There’s reason to be hopeful—yes, hopeful—about the future of journalism, and George Brock tells us why.
For many, a quest to find a silver lining in the current state of journalism is akin to finding the funnies in the Wall Street Journal. In Out of Print: Newspapers, Journalism and the Business of News in the Digital Age, veteran British newspaperman and journalism professor George Brock takes a refreshingly contrarian stance. With all its “favourites” and “organisations,” the book elicits a Monty Python skit. “I’m not dead,” journalism says from atop a cart of corpses. But surely it will be soon, right? It’s very ill. “I’m getting better.”
The facts: Newsrooms are shrinking. Newspapers are closing. News websites, though drawing in plenty of consumers, aren’t generating enough income to be a sustainable alternative. But Brock argues today’s obstacles aren’t any more formidable than those the industry has faced throughout its always-unstable past.
An in-depth history of media in the United States and Europe—itself reason enough to pick up this book—claims more newspapers were killed by television since the 1950s than by the explosion of the Internet. In fact, the entire second half of the twentieth century, viewed as the heyday of print journalism, was a period of long decline for newspapers.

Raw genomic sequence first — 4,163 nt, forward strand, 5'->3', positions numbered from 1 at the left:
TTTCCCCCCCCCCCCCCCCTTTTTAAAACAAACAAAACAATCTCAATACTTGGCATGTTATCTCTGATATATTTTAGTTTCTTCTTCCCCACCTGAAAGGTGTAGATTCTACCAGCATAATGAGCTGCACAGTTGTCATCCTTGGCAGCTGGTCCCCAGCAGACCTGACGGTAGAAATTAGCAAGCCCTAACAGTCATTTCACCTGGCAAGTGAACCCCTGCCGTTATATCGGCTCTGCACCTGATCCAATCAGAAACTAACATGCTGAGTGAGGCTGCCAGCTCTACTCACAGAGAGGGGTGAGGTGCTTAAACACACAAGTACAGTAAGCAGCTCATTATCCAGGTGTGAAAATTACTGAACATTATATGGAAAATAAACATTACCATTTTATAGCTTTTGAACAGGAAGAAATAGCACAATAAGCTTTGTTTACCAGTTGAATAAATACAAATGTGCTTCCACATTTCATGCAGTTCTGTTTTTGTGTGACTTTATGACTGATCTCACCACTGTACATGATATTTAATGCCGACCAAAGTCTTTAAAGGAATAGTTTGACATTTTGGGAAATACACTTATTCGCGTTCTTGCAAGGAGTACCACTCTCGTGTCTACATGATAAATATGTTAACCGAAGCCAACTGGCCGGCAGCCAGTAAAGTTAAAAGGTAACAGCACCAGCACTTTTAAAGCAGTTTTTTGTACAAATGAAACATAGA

Brock’s nutgraf (to borrow some journalism slang) is that journalism has been forced to reinvent itself regularly throughout history and will once again. Beyond a chapter titled “Throwing Spaghetti at the Wall”—try a little of everything and see what sticks—there aren’t many potential solutions offered in Out of Print, mainly because there’s still much to be learned about this constantly changing digital age. But Brock is clear that an industry typically resistant to change must do so to capitalize on expanding opportunities and, ultimately, digital communication will be seen as a positive influence on journalism.
The chapter “Clues to the Future” does investigate a number of innovative approaches being used by current digital outlets to make themselves sustainable despite a lack of necessary advertising income, such as paywalls, philanthropy, and government subsidies. Generating the income necessary to support original reporting is a dilemma that may not be solved, Brock writes, but “it is certain that there is no way back to the news media of the 20th century” and “there is no choice but to find ways of supporting journalism in new conditions.”
An academic book at its core, with plenty of bibliographic notes and a hefty index, Out of Print should still appeal to the masses. As you’d expect from a man who spent decades as a reporter and editor before taking over the journalism department at City University in London, Brock’s writing is crisp, concise, and clear and his research extensive. The book is impeccably edited and presented in a very reader-friendly fashion with each of its ten chapters split into easily referenced sections via multiple subheads.
As reference material, Out of Print is an essential addition to any media-related collection. To members of the journalism field who’ve endured years of angst over the future of their profession, it’s so much more. Brock’s analysis is too well-reasoned and supported to be easily dismissed as blind optimism, lighting a beacon of hope to those interested in seeing journalism right itself from its current state of upheaval.
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